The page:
Archives for category: Traveling

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On our return trip from Florida we decided to take the “scenic route” & avoid some construction on I-95.  We stayed overnight at the charming town of Aiken, South Carolina, & the next day went to visit the small National Park of Ninety-Six Fort in western SC.

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Western SC is not a place that readiy comes to mind when thinking about the Revolutionary War, however, one of the original star forts of that era can be found about an hour north of Aiken.  Ninety-Six Fort is now part of the National Park system and is a small gem.  

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Well-kept, well-marked, with a paved 1-mile walk, we enjoyed spending almost two hours there as we learned about our country’s  war for independence.    Like many other people, we discovered Ninety-Six Fort through the book, “Blue Highways,” by William Least-Heat Moon.  Least-Heat Moon’s visit to Ninety-Six sounded intriguing so we followed suite.

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By going out of our way to see the Fort, we took an extra day on-the-road and making our return a bit more relaxing than usual.  We’ve done I-95 to I-75 so often that a change of pace was just what was needed.

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Of course, if you don’t behave in the car on the ride home, this is what happens to you!  Our trip to Ninety-Six Fort was a nice “detour” & is now on our list of places we’d like to return to with our Sunline.  (There is no camping at the National Park, however, nearby Greenwood State Park has a campground with good reviews on TripAdvisor.)

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Usually any beach-sunset photo is from my Mom while she winters in Florida & we freeze in Pennsylvania.  This one, however, is one of our own as we cruised down to the Gulf Coast to bring Mom back north for the summer & fall.

After our rainy & cold spring here in central PA, it was nice to enjoy some sunshine & WARM weather as well as seeing flowers blooming & verdant green.  All of which was not taking place when we left PA at the end of April.

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When we make our annual trek to Florida, we go without our Sunline.  Mom has a double-wide trailer with plenty of room so taking the trailer isn’t necessary, altho’ if we could take more time travelling we think it’d be fun to camp along the way.  We did talk a lot about last year’s sojourn to the Four Corners area with the Jayco popup – a wonderful trip!  Generally tho’, this year we just wanted to get to Mom’s & go “splat” for two weeks, hanging out, going to the beach, reading, enjoying the things that make Florida, Florida.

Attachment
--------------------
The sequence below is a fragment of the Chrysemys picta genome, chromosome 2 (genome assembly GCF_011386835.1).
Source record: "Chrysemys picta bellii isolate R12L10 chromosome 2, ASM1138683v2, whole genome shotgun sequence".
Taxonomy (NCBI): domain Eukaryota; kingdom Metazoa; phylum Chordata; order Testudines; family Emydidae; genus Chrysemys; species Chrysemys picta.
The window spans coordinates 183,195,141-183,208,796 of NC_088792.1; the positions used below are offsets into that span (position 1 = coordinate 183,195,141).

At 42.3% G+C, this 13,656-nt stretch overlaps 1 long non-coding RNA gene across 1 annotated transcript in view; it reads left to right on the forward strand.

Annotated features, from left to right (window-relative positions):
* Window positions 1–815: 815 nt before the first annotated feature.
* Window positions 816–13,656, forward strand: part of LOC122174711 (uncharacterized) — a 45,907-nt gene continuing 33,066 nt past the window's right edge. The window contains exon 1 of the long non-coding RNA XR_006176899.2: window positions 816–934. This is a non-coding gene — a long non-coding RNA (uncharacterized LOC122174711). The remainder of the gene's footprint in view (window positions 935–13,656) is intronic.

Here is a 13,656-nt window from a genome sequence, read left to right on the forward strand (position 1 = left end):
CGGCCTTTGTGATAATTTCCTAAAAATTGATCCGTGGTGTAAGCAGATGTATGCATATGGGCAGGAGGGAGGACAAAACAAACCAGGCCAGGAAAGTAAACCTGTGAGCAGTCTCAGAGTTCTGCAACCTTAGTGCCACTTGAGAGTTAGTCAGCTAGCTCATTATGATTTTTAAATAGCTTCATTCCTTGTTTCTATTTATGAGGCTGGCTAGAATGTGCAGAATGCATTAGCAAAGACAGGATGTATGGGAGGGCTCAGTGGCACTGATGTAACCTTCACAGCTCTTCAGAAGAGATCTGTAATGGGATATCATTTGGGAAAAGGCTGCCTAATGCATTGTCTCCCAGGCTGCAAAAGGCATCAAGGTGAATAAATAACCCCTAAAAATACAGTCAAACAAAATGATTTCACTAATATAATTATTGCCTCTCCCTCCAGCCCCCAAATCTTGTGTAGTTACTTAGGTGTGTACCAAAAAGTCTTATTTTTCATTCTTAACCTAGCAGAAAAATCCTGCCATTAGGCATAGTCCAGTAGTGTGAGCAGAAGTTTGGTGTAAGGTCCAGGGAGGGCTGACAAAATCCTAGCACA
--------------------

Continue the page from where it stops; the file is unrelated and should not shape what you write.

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So, the next couple of entries will “summarize” our vacation; certainly not as travel intensive as last year but still including a little extra sidetrip on our way home.

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Not the type to make reservations unless it’s absolutely necessary, for the past nine months Matthew & I were sitting on reservations to Parker Dam State Park.  Our friends Annette & Robin made the reservations for us because, as they told us, Elk County in September & October is one of those places that you absolutely need reservations.  Especially if you want to see the elk during the yearly rut.

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As unusual as it is for us to have reservations, it’s also unusual for us to be camping on a weekend.  But, ya’ gotta do what you gotta do, especially if you want to see large antlered mammals.  So we hitched up the Sunline to Big Gray & headed north on a pretty Thursday afternoon to stake out our campsite at Parker Dam… & hopefully see some elk.  (Our friends got in later that evening, having reserved a site only one spot away.)

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Never having camped at Parker Dam SP, the weekend gave us time to get a good look at what the Park had to offer, which is quite a lot.  There’s a lake with swimming area & concession stand, quite a few pavilions & picnic tables, hiking trails & nature walks, an environmental learning center, & a small but thoroughly well-done museum on the Civilian Conservation Corps, complete with an old road grader sitting out front.

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Unfortunately, every time we took a walk & stopped in at the museum, it was closed.  Turns out there are only two volunteers to run it who couldn’t be there that weekend but, after stopping in at the park office, one of the park rangers opened it for us.  Several other people also came in after it was open.

We were amazed at the amount of information packed into a log building which was one of the former CCC offices for the Corps that built Parker Dam SP in the 1930s.  A local couple were responsible for the creation of the museum a few years back, & their efforts saved a lot of valuable history about this Depression-era government program & the men who participated in it.

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On its own, Parker Dam SP had much to offer, but we were there to see the elk.  Later that evening Annette & Robin told us that we would be getting up “early but not too early” on Friday morning to go to the town of Benezette & see what we could see!